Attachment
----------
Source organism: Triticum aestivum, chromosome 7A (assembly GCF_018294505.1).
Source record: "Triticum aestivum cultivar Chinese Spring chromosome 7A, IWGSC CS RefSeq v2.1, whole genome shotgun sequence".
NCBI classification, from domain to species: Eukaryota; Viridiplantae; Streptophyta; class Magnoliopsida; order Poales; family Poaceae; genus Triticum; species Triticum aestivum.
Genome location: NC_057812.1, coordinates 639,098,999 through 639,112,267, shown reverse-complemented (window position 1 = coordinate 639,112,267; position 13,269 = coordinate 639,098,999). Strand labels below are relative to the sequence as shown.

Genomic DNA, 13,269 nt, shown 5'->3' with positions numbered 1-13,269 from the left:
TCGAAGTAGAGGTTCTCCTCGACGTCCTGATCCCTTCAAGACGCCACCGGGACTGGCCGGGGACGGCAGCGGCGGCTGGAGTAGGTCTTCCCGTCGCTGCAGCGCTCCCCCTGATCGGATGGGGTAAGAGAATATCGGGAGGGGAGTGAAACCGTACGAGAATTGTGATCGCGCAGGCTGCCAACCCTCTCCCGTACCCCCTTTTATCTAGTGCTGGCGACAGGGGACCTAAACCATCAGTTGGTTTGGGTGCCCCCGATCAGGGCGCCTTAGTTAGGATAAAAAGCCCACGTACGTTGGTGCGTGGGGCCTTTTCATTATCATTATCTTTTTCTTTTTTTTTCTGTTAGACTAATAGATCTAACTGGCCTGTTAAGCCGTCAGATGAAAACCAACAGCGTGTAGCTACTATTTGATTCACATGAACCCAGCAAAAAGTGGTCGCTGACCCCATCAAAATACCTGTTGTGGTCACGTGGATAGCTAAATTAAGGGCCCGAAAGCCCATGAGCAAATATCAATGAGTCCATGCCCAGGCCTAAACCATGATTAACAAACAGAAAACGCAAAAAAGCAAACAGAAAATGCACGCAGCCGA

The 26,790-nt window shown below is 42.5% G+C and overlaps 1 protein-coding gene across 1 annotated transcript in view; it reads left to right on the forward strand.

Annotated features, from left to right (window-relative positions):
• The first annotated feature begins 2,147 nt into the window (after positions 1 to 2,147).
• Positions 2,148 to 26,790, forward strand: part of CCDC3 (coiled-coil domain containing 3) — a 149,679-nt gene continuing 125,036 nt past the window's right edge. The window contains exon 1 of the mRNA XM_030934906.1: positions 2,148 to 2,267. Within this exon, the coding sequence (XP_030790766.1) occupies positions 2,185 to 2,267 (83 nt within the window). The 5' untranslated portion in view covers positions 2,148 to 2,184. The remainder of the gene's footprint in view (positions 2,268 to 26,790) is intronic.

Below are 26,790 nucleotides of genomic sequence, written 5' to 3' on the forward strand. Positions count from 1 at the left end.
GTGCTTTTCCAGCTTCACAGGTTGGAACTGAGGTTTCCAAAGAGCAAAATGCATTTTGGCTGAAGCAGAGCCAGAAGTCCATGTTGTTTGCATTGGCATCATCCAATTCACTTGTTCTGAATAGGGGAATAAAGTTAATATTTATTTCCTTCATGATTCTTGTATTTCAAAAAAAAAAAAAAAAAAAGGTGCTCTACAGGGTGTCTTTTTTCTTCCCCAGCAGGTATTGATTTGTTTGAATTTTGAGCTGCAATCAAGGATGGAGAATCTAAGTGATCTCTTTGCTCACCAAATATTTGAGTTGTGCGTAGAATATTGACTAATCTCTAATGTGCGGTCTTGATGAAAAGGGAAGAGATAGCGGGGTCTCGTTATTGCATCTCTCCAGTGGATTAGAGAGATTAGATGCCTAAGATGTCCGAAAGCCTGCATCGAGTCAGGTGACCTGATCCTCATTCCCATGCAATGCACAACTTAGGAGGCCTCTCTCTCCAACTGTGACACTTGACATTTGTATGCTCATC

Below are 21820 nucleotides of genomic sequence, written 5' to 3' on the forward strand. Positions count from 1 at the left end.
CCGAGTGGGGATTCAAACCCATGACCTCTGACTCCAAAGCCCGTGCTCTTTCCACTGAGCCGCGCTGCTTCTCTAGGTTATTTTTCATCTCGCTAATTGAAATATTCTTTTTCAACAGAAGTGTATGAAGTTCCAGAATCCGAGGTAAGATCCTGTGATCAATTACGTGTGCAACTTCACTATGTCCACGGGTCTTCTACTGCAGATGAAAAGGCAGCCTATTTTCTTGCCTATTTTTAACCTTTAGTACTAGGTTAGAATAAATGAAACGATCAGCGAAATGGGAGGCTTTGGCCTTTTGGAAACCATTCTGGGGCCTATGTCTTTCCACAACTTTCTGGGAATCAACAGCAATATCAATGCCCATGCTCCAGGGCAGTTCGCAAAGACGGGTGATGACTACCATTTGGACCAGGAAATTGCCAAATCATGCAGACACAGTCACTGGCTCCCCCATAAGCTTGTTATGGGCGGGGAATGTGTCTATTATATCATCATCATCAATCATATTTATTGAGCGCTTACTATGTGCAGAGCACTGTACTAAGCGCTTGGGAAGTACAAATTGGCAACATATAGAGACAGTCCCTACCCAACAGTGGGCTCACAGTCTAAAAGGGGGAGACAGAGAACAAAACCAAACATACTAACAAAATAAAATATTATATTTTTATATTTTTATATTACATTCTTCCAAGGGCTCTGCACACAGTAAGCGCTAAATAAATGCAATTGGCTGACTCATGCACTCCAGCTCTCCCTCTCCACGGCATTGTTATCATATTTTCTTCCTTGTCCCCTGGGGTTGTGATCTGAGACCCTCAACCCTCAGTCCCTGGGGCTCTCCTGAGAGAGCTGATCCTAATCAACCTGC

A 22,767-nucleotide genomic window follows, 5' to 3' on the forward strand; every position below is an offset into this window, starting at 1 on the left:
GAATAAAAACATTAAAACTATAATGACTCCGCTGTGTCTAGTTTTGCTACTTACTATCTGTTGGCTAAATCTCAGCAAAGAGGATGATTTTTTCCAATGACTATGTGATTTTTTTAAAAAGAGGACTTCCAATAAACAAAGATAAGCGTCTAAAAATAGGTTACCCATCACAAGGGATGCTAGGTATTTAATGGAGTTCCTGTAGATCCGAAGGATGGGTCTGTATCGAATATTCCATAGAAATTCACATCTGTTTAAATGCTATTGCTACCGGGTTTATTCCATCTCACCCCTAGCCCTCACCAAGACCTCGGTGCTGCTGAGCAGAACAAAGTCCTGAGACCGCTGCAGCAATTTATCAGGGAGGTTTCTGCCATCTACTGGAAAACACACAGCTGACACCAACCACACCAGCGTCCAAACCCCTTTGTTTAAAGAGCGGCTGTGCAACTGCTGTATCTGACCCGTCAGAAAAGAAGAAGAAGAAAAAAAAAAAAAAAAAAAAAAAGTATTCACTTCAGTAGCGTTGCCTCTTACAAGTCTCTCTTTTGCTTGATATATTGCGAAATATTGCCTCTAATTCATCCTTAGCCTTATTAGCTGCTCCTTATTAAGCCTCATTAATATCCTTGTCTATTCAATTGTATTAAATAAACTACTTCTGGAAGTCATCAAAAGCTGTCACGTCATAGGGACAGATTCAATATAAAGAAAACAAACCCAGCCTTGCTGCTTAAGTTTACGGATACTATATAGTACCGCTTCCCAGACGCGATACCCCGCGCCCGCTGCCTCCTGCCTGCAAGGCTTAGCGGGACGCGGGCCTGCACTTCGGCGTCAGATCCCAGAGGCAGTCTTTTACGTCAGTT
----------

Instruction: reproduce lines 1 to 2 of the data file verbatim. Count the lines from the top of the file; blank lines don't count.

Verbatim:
Source organism: Triticum aestivum, chromosome 7A (assembly GCF_018294505.1).
Source record: "Triticum aestivum cultivar Chinese Spring chromosome 7A, IWGSC CS RefSeq v2.1, whole genome shotgun sequence".